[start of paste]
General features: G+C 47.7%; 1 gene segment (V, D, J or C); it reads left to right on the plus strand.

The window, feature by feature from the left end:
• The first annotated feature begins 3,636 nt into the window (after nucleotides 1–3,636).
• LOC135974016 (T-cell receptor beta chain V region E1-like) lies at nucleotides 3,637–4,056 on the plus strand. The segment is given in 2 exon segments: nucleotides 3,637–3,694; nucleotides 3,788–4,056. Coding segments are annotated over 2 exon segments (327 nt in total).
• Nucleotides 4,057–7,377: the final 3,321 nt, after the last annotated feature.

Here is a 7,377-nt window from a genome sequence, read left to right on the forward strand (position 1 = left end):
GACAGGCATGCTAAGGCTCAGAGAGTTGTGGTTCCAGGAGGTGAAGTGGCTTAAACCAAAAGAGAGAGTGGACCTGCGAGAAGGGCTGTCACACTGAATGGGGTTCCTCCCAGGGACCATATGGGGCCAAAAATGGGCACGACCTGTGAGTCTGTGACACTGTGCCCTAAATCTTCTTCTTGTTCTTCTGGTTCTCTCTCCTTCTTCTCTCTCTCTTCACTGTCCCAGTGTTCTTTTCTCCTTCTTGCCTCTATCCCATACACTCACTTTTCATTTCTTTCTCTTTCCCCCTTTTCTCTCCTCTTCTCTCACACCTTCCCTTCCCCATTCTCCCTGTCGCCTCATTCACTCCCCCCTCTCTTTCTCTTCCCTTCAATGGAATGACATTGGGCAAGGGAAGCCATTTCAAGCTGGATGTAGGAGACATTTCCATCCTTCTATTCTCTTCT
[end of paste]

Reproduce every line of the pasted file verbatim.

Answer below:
General features: G+C 47.7%; 1 gene segment (V, D, J or C); it reads left to right on the plus strand.

The window, feature by feature from the left end:
• The first annotated feature begins 3,636 nt into the window (after nucleotides 1–3,636).
• LOC135974016 (T-cell receptor beta chain V region E1-like) lies at nucleotides 3,637–4,056 on the plus strand. The segment is given in 2 exon segments: nucleotides 3,637–3,694; nucleotides 3,788–4,056. Coding segments are annotated over 2 exon segments (327 nt in total).
• Nucleotides 4,057–7,377: the final 3,321 nt, after the last annotated feature.

Here is a 7,377-nt window from a genome sequence, read left to right on the forward strand (position 1 = left end):
GACAGGCATGCTAAGGCTCAGAGAGTTGTGGTTCCAGGAGGTGAAGTGGCTTAAACCAAAAGAGAGAGTGGACCTGCGAGAAGGGCTGTCACACTGAATGGGGTTCCTCCCAGGGACCATATGGGGCCAAAAATGGGCACGACCTGTGAGTCTGTGACACTGTGCCCTAAATCTTCTTCTTGTTCTTCTGGTTCTCTCTCCTTCTTCTCTCTCTCTTCACTGTCCCAGTGTTCTTTTCTCCTTCTTGCCTCTATCCCATACACTCACTTTTCATTTCTTTCTCTTTCCCCCTTTTCTCTCCTCTTCTCTCACACCTTCCCTTCCCCATTCTCCCTGTCGCCTCATTCACTCCCCCCTCTCTTTCTCTTCCCTTCAATGGAATGACATTGGGCAAGGGAAGCCATTTCAAGCTGGATGTAGGAGACATTTCCATCCTTCTATTCTCTTCT